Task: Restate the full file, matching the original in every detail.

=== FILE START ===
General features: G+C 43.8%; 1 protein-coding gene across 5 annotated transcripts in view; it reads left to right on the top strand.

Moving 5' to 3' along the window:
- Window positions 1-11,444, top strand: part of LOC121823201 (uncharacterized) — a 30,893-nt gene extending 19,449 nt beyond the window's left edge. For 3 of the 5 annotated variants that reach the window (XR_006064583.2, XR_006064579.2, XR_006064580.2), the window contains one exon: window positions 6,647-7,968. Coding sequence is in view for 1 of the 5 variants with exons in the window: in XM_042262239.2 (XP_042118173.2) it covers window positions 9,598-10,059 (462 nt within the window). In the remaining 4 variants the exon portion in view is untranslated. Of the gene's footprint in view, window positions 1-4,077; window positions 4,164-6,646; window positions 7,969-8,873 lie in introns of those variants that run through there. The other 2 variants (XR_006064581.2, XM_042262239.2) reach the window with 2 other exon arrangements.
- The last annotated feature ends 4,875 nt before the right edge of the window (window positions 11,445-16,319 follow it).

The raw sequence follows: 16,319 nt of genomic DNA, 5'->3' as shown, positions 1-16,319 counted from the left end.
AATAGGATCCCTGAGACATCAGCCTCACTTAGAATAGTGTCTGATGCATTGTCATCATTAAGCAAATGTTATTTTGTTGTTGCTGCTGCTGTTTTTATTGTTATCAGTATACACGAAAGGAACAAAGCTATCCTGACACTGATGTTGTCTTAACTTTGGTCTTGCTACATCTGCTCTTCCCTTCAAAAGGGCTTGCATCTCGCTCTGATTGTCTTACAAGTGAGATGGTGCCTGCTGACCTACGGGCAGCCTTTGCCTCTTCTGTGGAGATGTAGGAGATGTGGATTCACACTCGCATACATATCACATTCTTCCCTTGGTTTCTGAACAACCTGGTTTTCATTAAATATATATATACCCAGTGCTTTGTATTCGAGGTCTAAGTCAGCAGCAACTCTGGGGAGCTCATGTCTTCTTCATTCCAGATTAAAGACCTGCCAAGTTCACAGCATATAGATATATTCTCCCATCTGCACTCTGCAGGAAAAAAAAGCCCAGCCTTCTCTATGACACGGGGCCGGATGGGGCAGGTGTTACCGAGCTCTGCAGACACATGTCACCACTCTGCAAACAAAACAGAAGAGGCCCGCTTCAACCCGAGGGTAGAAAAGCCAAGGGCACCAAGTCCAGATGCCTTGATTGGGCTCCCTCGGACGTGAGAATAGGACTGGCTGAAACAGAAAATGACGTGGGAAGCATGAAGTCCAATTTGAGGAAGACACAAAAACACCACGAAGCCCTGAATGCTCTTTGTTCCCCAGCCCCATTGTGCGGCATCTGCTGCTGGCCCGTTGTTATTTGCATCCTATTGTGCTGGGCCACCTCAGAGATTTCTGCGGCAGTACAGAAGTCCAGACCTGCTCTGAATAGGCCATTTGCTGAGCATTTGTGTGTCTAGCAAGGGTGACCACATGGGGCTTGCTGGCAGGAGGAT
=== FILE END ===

General features: G+C 43.8%; 1 protein-coding gene across 5 annotated transcripts in view; it reads left to right on the top strand.

Moving 5' to 3' along the window:
- Window positions 1-11,444, top strand: part of LOC121823201 (uncharacterized) — a 30,893-nt gene extending 19,449 nt beyond the window's left edge. For 3 of the 5 annotated variants that reach the window (XR_006064583.2, XR_006064579.2, XR_006064580.2), the window contains one exon: window positions 6,647-7,968. Coding sequence is in view for 1 of the 5 variants with exons in the window: in XM_042262239.2 (XP_042118173.2) it covers window positions 9,598-10,059 (462 nt within the window). In the remaining 4 variants the exon portion in view is untranslated. Of the gene's footprint in view, window positions 1-4,077; window positions 4,164-6,646; window positions 7,969-8,873 lie in introns of those variants that run through there. The other 2 variants (XR_006064581.2, XM_042262239.2) reach the window with 2 other exon arrangements.
- The last annotated feature ends 4,875 nt before the right edge of the window (window positions 11,445-16,319 follow it).

The raw sequence follows: 16,319 nt of genomic DNA, 5'->3' as shown, positions 1-16,319 counted from the left end.
AATAGGATCCCTGAGACATCAGCCTCACTTAGAATAGTGTCTGATGCATTGTCATCATTAAGCAAATGTTATTTTGTTGTTGCTGCTGCTGTTTTTATTGTTATCAGTATACACGAAAGGAACAAAGCTATCCTGACACTGATGTTGTCTTAACTTTGGTCTTGCTACATCTGCTCTTCCCTTCAAAAGGGCTTGCATCTCGCTCTGATTGTCTTACAAGTGAGATGGTGCCTGCTGACCTACGGGCAGCCTTTGCCTCTTCTGTGGAGATGTAGGAGATGTGGATTCACACTCGCATACATATCACATTCTTCCCTTGGTTTCTGAACAACCTGGTTTTCATTAAATATATATATACCCAGTGCTTTGTATTCGAGGTCTAAGTCAGCAGCAACTCTGGGGAGCTCATGTCTTCTTCATTCCAGATTAAAGACCTGCCAAGTTCACAGCATATAGATATATTCTCCCATCTGCACTCTGCAGGAAAAAAAAGCCCAGCCTTCTCTATGACACGGGGCCGGATGGGGCAGGTGTTACCGAGCTCTGCAGACACATGTCACCACTCTGCAAACAAAACAGAAGAGGCCCGCTTCAACCCGAGGGTAGAAAAGCCAAGGGCACCAAGTCCAGATGCCTTGATTGGGCTCCCTCGGACGTGAGAATAGGACTGGCTGAAACAGAAAATGACGTGGGAAGCATGAAGTCCAATTTGAGGAAGACACAAAAACACCACGAAGCCCTGAATGCTCTTTGTTCCCCAGCCCCATTGTGCGGCATCTGCTGCTGGCCCGTTGTTATTTGCATCCTATTGTGCTGGGCCACCTCAGAGATTTCTGCGGCAGTACAGAAGTCCAGACCTGCTCTGAATAGGCCATTTGCTGAGCATTTGTGTGTCTAGCAAGGGTGACCACATGGGGCTTGCTGGCAGGAGGAT